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But, fellow citizens, as I have listened to Demosthenes' accusation, the effect upon my own mind has been this: never have I been so apprehensive as on this day, nor ever more angry than now, nor so exceedingly rejoiced. I was frightened, and am still disturbed, lest some of you form a mistaken judgment of me, beguiled by those antitheses of his, conceived in deliberate malice. And I was indignant—fairly beside myself at the charge, when he accused me of insolence and drunken violence towards a free woman of Olynthus.Demosthenes in his speech （Dem. 19.196 ff.） had told in detail the story of the abuse of a well-born Olynthian captive by Aeschines and others at a banquet in Macedonia. But I was rejoiced when, as he was dwelling on this charge, you refused to listen to him. This I consider to be the reward that you bestow upon me for a chaste and temperate
But when Aristodemus returned from his mission, his report to the senate was delayed by certain business of his, and meanwhile Iatrocles came back from Macedonia, released by Philip without ransom. Then many people were angry with Aristodemus for having failed to make his report, for they heard from Iatrocles the same story about Philip.The same story that the Euboean ambassadors and Ctesiphon had brought, that Philip was ready to discuss peace.
But not to describe at length the overweening self-confidence of this fellow, as soon as we were come to Macedonia, we arranged among ourselves that at our audience with Philip the eldest should speak first, and the rest in the order of age. Now it happened that the youngest man of us was, according to his own assertion, Demosthenes. When we were summoned—and pray now give especial attention to this, for here you shall see the exceeding enviousness of the man, and his strange cowardice and me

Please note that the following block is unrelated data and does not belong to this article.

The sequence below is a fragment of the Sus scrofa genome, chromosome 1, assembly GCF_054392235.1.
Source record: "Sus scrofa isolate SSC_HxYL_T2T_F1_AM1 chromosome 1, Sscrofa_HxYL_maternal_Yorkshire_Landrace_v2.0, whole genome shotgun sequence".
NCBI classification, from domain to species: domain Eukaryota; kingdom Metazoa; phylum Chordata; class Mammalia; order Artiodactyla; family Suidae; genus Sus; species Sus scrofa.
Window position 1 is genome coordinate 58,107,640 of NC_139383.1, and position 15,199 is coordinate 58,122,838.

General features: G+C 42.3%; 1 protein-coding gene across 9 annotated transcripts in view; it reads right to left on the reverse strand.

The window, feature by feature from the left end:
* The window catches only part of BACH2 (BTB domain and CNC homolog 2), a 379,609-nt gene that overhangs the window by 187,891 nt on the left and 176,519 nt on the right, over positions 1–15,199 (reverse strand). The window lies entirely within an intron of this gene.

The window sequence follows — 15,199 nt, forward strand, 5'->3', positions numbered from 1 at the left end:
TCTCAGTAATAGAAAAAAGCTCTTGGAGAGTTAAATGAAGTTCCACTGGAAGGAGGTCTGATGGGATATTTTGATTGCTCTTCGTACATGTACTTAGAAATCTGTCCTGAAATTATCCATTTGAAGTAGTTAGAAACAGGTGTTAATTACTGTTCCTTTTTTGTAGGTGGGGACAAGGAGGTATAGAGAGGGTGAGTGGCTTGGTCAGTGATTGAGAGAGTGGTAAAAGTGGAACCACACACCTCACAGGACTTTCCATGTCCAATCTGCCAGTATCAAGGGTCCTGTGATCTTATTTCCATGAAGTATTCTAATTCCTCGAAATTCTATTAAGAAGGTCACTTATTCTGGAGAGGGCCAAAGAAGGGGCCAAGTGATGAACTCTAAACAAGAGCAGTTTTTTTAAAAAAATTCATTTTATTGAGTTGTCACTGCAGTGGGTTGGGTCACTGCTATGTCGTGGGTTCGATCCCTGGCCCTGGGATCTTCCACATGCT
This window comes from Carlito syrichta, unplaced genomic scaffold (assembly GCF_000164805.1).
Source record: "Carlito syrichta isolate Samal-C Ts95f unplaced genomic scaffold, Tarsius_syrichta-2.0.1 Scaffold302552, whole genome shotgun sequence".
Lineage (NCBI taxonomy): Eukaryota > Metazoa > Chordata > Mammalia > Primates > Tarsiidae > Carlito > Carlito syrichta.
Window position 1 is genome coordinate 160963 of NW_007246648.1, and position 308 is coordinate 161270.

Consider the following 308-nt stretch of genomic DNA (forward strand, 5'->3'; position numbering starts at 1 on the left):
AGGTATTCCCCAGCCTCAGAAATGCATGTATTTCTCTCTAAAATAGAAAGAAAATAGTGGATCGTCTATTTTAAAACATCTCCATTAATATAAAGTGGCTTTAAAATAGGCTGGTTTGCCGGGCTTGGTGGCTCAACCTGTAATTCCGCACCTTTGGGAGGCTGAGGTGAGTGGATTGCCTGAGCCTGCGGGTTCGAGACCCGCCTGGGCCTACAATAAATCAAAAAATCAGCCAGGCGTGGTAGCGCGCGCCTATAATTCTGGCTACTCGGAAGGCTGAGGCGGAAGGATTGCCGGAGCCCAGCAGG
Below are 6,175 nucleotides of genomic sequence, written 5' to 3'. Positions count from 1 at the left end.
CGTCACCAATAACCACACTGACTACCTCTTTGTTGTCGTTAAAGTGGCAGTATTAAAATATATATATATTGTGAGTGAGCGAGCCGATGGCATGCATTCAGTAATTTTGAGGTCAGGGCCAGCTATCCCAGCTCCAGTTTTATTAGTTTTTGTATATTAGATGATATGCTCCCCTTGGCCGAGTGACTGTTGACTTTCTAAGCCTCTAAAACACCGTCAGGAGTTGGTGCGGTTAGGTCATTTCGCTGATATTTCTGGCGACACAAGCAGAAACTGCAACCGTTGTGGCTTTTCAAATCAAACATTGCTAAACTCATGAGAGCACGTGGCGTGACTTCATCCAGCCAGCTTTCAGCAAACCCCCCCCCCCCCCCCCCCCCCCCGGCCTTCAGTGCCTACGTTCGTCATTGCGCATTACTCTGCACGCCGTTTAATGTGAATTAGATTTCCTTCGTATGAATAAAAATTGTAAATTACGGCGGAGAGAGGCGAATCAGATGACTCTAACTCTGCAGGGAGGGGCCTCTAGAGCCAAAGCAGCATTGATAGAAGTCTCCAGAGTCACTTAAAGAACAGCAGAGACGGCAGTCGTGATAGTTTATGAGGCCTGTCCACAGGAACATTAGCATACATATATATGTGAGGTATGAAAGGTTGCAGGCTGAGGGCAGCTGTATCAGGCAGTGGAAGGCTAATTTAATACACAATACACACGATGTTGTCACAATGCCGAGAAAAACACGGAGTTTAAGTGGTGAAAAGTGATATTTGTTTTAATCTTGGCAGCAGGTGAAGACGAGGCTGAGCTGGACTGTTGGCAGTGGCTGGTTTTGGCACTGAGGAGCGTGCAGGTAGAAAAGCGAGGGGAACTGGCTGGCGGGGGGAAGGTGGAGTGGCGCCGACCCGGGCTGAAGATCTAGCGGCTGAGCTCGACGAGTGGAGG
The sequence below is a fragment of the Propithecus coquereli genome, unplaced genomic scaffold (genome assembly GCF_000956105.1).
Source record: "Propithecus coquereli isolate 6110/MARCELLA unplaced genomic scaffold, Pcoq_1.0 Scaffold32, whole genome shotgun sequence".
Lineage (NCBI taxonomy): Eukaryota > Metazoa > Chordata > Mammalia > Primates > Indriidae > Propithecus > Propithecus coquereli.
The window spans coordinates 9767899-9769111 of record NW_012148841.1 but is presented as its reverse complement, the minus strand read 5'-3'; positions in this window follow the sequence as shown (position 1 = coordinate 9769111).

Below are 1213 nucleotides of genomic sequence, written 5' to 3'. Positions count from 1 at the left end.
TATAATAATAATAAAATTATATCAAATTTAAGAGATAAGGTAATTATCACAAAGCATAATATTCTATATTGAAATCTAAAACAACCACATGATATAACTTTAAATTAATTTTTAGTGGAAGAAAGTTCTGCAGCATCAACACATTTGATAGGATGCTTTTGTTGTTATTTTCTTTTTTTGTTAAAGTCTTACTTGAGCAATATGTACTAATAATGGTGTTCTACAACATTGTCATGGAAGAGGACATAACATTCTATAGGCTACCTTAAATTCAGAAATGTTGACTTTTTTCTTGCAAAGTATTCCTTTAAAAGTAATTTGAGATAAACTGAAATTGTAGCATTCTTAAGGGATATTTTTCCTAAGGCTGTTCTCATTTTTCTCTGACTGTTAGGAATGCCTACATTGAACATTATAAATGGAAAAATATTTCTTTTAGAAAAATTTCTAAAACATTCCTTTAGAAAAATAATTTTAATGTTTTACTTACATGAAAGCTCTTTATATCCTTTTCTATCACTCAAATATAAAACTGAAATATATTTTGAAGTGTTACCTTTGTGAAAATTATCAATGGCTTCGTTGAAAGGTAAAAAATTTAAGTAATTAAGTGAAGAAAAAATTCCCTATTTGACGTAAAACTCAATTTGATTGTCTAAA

ow ambassadors and his messmates as one would hardly enter into even against his bitterest enemies. For you remember he saysSee Dem. 19.189 ff. Aeschines had protested that Demosthenes, in attacking his fellow-ambassadors on their return from Macedonia, was violating the common decencies of life, which demanded that men who had sat at table together should treat one another as friends. Demosthenes replied that the table and the salt, even, in the case of the prytanes and other high officials
But we, who have shrines and family tombs in our native land, and such life and intercourse with you as belong to free men, and lawful marriage, with its offspring and connections, we while at Athens were worthy of your confidence, or you would never have chosen us, but when we had come to Macedonia we all at once turned traitors! But the man who had not one member of his body left unsold, posing as a second Aristeides “the Just,” is displeased, and spits on us, as takers of bri